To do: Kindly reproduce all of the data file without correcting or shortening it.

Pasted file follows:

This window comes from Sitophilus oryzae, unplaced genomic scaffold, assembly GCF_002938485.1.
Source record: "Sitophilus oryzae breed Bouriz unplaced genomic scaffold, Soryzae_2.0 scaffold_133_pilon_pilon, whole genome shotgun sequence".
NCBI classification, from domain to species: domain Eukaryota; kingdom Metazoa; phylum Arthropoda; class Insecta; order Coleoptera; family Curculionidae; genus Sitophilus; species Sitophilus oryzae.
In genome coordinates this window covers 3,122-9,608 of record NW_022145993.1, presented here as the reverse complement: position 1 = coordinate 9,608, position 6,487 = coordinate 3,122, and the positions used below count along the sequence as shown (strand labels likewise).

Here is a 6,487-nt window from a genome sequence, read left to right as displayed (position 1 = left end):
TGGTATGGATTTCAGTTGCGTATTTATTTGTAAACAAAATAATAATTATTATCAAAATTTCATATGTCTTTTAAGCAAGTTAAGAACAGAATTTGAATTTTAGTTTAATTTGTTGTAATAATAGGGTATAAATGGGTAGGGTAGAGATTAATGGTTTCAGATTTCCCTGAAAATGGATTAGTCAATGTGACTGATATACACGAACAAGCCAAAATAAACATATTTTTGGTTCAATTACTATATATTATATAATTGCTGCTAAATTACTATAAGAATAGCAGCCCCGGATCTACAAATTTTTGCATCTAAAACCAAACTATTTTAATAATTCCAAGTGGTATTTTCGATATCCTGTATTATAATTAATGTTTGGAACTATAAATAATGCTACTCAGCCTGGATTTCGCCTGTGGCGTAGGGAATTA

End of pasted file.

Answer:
This window comes from Sitophilus oryzae, unplaced genomic scaffold, assembly GCF_002938485.1.
Source record: "Sitophilus oryzae breed Bouriz unplaced genomic scaffold, Soryzae_2.0 scaffold_133_pilon_pilon, whole genome shotgun sequence".
NCBI classification, from domain to species: domain Eukaryota; kingdom Metazoa; phylum Arthropoda; class Insecta; order Coleoptera; family Curculionidae; genus Sitophilus; species Sitophilus oryzae.
In genome coordinates this window covers 3,122-9,608 of record NW_022145993.1, presented here as the reverse complement: position 1 = coordinate 9,608, position 6,487 = coordinate 3,122, and the positions used below count along the sequence as shown (strand labels likewise).

Here is a 6,487-nt window from a genome sequence, read left to right as displayed (position 1 = left end):
TGGTATGGATTTCAGTTGCGTATTTATTTGTAAACAAAATAATAATTATTATCAAAATTTCATATGTCTTTTAAGCAAGTTAAGAACAGAATTTGAATTTTAGTTTAATTTGTTGTAATAATAGGGTATAAATGGGTAGGGTAGAGATTAATGGTTTCAGATTTCCCTGAAAATGGATTAGTCAATGTGACTGATATACACGAACAAGCCAAAATAAACATATTTTTGGTTCAATTACTATATATTATATAATTGCTGCTAAATTACTATAAGAATAGCAGCCCCGGATCTACAAATTTTTGCATCTAAAACCAAACTATTTTAATAATTCCAAGTGGTATTTTCGATATCCTGTATTATAATTAATGTTTGGAACTATAAATAATGCTACTCAGCCTGGATTTCGCCTGTGGCGTAGGGAATTA